2017 Volunteers & two of the Volunteers of the Year – Ron Daly (left) & Bill Taddeo (right)

On a beautiful summer day at the Bridge Authority’s Rift Camp, many of Save The River’s over 250 volunteers came together to share stories, celebrate their good work to protect the River, and to honor this year’s Volunteers of the Year – the men, women and students who have sampled the water quality at area swimming holes since 1998 – our Beach Watch Volunteers.

Save The River has many well-subscribed and robust volunteer programs – Common Tern Restoration, Riverkeeper & Jr. Riverkeeper, Shoal marking, Catch & Release, event support like Run for the River™ and others, and our many educational programs – and the volunteers for each are superstars. As we have said before, ‘Volunteers are the heart, soul and muscle of all we do to protect the St. Lawrence River.” But this year – a year with a few challenges where the water meets the shore – we chose to honor our Beach Watch volunteers.

  • This year we honor our volunteers for their long time involvement with the Beach Watch Program:
    • Jean and Ron Daly, monitoring Lake of the Isles since 2008
    • Ben Giardina, monitoring Lake of the Isles since 2015
    • Mary Mitchell, monitoring Scenic View Park since 2013
    • Maria Purcell, monitoring Potter’s Beach since 2008
    • Bill Taddeo, monitoring Wilsons Bay since 2014
    • Dick Withington, monitoring Round Island since 2007

What was true in 1998, when we introduced the program in a letter to local municipalities, is true today, when the results of our monitoring efforts are reported internationally, “Everyone loves to visit the ‘local swimming hole’ on a summer day on the River. Public dock areas, riverfront parks, and island beaches make for great swimming and sunning, digging in the sand or turning over rocks to find other River inhabitants sharing the same spot.” What we didn’t say explicitly then, but what we are all very aware of is that we all want the water we play in to be fishable, drinkable and swimmable. So we test once a week, rain or shine, for 9 weeks in the summer.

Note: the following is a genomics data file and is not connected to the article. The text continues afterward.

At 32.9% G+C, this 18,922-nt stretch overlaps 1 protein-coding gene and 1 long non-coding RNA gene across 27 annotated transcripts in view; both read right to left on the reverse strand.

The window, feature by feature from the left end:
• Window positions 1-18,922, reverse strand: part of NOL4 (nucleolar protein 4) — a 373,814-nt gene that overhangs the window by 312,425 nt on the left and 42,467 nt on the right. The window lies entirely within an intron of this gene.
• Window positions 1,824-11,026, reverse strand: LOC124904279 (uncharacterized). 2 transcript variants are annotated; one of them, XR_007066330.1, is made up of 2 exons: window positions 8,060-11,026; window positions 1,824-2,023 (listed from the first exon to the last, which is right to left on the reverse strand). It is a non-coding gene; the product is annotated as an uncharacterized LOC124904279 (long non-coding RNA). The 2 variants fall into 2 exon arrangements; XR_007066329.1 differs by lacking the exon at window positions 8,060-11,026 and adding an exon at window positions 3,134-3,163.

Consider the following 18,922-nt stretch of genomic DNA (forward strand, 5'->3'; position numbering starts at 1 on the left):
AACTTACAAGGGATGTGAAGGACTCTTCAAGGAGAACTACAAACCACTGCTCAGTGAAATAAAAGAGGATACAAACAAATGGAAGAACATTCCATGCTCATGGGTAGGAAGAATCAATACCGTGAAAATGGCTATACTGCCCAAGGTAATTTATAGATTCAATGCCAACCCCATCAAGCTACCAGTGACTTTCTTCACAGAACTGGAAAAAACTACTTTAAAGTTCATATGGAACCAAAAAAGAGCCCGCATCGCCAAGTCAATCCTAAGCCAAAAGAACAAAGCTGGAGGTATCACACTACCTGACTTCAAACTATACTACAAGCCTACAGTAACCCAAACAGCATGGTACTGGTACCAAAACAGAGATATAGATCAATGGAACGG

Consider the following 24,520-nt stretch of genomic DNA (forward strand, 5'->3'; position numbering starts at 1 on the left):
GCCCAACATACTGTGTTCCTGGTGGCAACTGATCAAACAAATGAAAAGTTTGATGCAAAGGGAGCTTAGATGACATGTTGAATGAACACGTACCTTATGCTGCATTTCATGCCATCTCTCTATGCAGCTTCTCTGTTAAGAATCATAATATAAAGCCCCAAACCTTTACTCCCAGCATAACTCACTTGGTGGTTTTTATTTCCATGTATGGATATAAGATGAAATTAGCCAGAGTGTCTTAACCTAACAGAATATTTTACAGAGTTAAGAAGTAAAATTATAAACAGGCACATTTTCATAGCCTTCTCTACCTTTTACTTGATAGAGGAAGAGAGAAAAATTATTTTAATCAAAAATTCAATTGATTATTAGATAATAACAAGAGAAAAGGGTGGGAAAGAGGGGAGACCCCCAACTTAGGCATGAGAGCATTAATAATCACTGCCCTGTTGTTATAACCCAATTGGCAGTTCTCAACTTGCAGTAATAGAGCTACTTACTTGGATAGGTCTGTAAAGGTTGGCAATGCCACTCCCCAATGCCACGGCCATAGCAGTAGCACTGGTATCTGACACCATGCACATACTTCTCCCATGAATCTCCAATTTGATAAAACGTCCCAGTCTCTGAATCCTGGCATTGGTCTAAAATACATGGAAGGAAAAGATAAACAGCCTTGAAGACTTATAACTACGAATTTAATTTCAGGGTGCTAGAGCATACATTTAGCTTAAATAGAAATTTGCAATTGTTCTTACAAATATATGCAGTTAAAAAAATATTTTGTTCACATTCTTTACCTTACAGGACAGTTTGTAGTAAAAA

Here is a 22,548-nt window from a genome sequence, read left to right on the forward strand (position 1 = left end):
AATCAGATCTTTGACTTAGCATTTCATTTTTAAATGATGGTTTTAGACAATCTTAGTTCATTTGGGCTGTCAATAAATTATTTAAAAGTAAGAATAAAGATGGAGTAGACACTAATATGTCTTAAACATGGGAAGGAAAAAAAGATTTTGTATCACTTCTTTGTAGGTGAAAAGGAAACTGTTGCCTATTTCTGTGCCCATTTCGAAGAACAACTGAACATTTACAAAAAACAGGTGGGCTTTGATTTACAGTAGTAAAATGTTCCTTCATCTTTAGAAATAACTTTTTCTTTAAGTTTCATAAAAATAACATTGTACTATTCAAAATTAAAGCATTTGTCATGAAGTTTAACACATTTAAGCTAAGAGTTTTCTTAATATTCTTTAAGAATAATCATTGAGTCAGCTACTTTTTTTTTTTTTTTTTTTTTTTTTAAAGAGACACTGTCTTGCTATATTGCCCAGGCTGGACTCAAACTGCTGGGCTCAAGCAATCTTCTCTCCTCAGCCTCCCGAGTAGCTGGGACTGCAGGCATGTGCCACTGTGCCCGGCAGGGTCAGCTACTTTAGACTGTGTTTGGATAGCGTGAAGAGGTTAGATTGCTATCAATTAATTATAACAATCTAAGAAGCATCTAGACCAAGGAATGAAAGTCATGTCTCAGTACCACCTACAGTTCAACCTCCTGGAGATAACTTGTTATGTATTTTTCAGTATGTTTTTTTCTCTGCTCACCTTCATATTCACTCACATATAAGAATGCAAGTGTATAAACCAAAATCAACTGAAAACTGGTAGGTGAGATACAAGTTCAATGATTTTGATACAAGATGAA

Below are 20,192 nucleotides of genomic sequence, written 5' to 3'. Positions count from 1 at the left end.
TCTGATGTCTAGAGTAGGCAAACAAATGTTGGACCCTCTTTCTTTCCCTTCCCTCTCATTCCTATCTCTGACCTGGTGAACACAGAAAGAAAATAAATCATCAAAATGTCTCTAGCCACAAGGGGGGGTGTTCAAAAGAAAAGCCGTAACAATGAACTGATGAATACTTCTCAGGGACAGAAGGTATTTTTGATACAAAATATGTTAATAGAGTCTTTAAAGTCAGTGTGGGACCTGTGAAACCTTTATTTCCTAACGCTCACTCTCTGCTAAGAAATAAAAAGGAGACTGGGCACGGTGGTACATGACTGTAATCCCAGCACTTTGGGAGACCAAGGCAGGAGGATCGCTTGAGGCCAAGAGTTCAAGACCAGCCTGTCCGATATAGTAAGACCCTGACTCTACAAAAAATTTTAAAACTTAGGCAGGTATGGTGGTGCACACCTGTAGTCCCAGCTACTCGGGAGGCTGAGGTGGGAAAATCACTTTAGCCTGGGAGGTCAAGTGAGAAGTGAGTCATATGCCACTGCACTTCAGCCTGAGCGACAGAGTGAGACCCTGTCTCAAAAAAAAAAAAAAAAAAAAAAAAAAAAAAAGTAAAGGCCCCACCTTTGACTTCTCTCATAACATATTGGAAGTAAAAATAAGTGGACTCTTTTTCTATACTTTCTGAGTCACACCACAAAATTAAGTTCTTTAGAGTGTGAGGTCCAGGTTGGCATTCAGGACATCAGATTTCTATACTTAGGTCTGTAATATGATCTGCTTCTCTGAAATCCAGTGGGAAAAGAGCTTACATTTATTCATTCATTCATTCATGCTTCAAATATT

Over the years Save The River has worked in partnership with several associations including: Round Island Association, Lake of the Isles Association, the Thousand Islands Land Trust and property owners on and near Wilson’s Bay. Results are published weekly on our webpage, social media and in the Swim Guide website and app.

 

About Save The River® / Upper St. Lawrence Riverkeeper®

Since 1978 Save The River, a community-based membership not-for-profit organization, has been the leading environmental organization fighting for the ecological integrity of the St. Lawrence River. Its mission is to preserve, protect and restore the River now, and for generations to come. It delivers educational programs to students and adults about the River, its fragility, and the importance of protecting it. Save The River is committed to being a forceful advocate for policies and programs that promote clean water protections and to resist those that eliminate or weaken them.

Please consider volunteering and becoming a member of Save The River to support our education programs and advocacy for a healthy St. Lawrence River.

Contact us at: info@savetheriver.org, or (315) 686-2010

Join or donate at: www.donate.savetheriver.org

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2017 Beach Watch Week 6: August 7

August 10th, 2017 | Posted by admin

Save The River Reports on Week 6 of Beach Watch Program

Clayton, NY (August 10, 2017) – Save The River/Upper St. Lawrence Riverkeeper is monitoring popular summer swimming locations on the River from July 3rd through August 28th on a weekly basis. All locations sampled on August 7, 2017 have passed.

photo credit: Bill Taddeo, who samples Wilson’s Bay in Cape Vincent